13th September 2007
Radio Spectrum Policy and Planning
Ministry of Economic Development
Re: Comments on Radio Frequency Auction: 2.3GHz and 2.5GHz bands discussion paper August 2007
Thank you for the opportunity to comment on the above paper. Using your numbering scheme we enclose our comments below:
We assume that the preferred use of these bands is wireless broadband, if so we believe that TDD is best suited for this market and is highly likely to dominate future wireless broadband technology. The principal reason for this is that the market for broadband is very price sensitive and TDD technology by its nature is less expensive to produce.
We strongly support the proposal for a larger managed spectrum park than previously offered. This will hopefully allow multiple operators to provide local and regional wireless broadband services. However, as discussed above we believe that TDD technology will be the technology of choice, especially in the managed park – we therefore hope that parts of the managed park will not be restricted to FDD use only, as this will risk reducing the size of the park for TDD use to an unworkable size for multiple operators. We question allowing Telecom to operate CMAR services within the managed park, which would appear to be the primary motivation to allocate a specific portion of the park for FDD. It is hard to believe that Telecom does not already hold management rights to alternative spectrum that could accommodate this type of service. Telecom also has the option to acquire rights through this auction.
Any option, except c(i).
We do not support any proposal which would reduce the available spectrum for providing access to wireless broadband for all New Zealanders.
We do not support the expiry of acquisition limits before the use it or lose it date. We believe this would encourage speculators to purchase spectrum rights with the sole intention of selling when the limits are removed. Alternatively, the removal of limits after the use it or lose it date makes speculation very risky as the market for selling spectrum rights would be restricted to operators with less than the acquisition limit.
Our preferred date is December 2012. This gives more than adequate time for an operator to deploy a network, whilst also ensuring that if they don't then others will be given that opportunity within a reasonable time-frame. We prefer Option B. We don't see why financial consequences are necessary if the risk of losing spectrum is real. We also encourage the Ministry to consider transfer of rights to the managed park in the event that it is not being used, this could also make provision for network operators that only deploy small networks leaving large areas of unused spectrum. At the very least this could be left open as an option to provide additional spectrum for the managed park if the park is oversubscribed.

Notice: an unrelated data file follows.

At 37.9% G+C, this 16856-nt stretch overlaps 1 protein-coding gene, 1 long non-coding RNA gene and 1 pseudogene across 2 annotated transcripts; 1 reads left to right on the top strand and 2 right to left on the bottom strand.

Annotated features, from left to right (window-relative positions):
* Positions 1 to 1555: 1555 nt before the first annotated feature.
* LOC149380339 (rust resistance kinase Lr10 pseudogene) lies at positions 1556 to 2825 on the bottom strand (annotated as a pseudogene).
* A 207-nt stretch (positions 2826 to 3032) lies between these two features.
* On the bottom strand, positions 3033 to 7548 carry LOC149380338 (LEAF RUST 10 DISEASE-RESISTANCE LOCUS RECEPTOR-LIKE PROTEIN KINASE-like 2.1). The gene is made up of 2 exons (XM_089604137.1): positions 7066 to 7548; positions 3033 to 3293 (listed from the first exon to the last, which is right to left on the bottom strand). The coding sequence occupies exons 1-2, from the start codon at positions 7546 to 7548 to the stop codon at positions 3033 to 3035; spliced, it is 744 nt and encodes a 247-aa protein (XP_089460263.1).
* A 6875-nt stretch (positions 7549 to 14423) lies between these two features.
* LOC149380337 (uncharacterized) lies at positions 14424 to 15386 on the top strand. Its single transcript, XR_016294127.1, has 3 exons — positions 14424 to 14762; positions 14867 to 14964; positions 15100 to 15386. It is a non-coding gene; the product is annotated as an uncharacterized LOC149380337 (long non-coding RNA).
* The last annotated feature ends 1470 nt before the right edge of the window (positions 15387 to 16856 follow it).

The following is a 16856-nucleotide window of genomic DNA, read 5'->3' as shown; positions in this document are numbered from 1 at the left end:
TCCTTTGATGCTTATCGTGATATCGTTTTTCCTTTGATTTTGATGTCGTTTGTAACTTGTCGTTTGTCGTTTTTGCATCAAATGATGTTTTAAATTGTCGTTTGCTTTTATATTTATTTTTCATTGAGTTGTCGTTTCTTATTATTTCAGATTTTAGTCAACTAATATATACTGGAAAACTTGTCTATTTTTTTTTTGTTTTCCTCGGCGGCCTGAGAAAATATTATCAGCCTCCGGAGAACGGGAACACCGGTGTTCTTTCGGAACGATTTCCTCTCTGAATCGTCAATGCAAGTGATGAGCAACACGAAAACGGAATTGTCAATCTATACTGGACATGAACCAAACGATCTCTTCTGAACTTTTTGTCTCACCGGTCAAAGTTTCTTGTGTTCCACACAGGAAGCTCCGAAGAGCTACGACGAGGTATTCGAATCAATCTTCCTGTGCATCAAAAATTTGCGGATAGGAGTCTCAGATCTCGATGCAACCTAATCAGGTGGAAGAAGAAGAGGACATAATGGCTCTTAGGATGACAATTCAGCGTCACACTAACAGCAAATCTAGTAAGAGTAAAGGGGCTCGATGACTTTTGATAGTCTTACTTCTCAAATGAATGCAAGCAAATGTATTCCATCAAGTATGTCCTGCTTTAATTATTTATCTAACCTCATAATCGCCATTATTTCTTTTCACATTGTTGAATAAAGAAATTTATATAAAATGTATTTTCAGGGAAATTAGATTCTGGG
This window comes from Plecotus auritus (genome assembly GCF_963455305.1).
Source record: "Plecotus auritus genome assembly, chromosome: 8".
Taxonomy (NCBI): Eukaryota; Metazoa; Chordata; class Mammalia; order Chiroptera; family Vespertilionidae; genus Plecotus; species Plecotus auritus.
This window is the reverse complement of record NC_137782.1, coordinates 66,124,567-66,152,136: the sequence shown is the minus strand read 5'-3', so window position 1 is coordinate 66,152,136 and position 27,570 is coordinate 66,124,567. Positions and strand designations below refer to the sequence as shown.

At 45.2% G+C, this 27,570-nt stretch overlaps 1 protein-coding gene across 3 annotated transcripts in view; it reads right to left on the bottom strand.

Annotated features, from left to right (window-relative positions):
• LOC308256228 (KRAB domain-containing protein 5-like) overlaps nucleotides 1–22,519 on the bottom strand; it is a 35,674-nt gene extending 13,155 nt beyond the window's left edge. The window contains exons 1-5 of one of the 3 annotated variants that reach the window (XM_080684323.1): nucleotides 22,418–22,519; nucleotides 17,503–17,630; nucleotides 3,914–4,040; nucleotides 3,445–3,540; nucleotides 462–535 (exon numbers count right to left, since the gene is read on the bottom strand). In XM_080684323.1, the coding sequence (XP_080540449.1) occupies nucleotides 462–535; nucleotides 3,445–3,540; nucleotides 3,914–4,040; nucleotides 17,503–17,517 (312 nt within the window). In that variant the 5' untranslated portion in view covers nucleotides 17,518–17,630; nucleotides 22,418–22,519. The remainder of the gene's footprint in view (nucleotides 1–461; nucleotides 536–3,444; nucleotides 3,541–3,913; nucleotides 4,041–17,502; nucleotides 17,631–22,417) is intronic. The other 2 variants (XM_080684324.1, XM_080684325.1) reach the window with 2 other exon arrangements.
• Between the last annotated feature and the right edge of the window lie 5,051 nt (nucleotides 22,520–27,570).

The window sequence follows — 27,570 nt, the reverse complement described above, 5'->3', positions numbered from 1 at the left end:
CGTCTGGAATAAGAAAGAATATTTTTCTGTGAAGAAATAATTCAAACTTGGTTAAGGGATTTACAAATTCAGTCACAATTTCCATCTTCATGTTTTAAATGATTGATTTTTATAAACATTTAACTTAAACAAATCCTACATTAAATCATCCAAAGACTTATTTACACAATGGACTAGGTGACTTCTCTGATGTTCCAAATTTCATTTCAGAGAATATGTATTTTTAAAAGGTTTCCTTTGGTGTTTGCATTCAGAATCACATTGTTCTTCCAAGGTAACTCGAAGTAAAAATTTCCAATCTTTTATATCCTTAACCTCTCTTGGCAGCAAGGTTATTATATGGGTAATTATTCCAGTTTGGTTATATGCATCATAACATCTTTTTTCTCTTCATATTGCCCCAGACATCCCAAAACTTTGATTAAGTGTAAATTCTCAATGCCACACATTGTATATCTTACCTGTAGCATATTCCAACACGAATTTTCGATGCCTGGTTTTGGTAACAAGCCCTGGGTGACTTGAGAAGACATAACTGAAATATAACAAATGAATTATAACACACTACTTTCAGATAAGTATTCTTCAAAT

The managed park proposal is of particular interest to NetSmart as we are a regional wireless broadband operator and we are very likely to seek access to any future managed park. We estimate that there are currently more than 10,000 fixed wireless broadband connections provided by local and regional operators who could benefit from a managed park.
We are concerned that any managed park will be oversubscribed and we therefore believe that the eligibility criteria should exclude all operators with suitable alternative spectrum rights – not just those with rights at 2.3Ghz and 2.5Ghz.
Yes, all except (d). We believe that a key objective of the managed park should be to promote innovation and therefore remain technology neutral. A requirement to use specific interference management technologies goes against this objective.
We believe Option 3 is a good option, we do not like options 1 or 2. Option 3 is preferred because it offers the following key requirements: reasonable quality of service guarantees; technology neutral; maximum flexibility and promotion of innovation.
We like Option 3 and see no need for alternatives.
Option 3 should require a reasonable amount of planning and engineering to prepare a submission, this will help to discourage speculation. Operators with existing, suitable, alternative spectrum rights should be excluded. Lastly, in areas where the spectrum is oversubscribed operators should only be granted licenses for equipment that is going to be deployed within a specific time-frame e.g. one year. This declaration should be enforced, possibly with the threat of penalties for failing to deliver on overly ambitious plans.
We would expect a reasonable fee levied by the Ministry to reflect the cost of providing the service.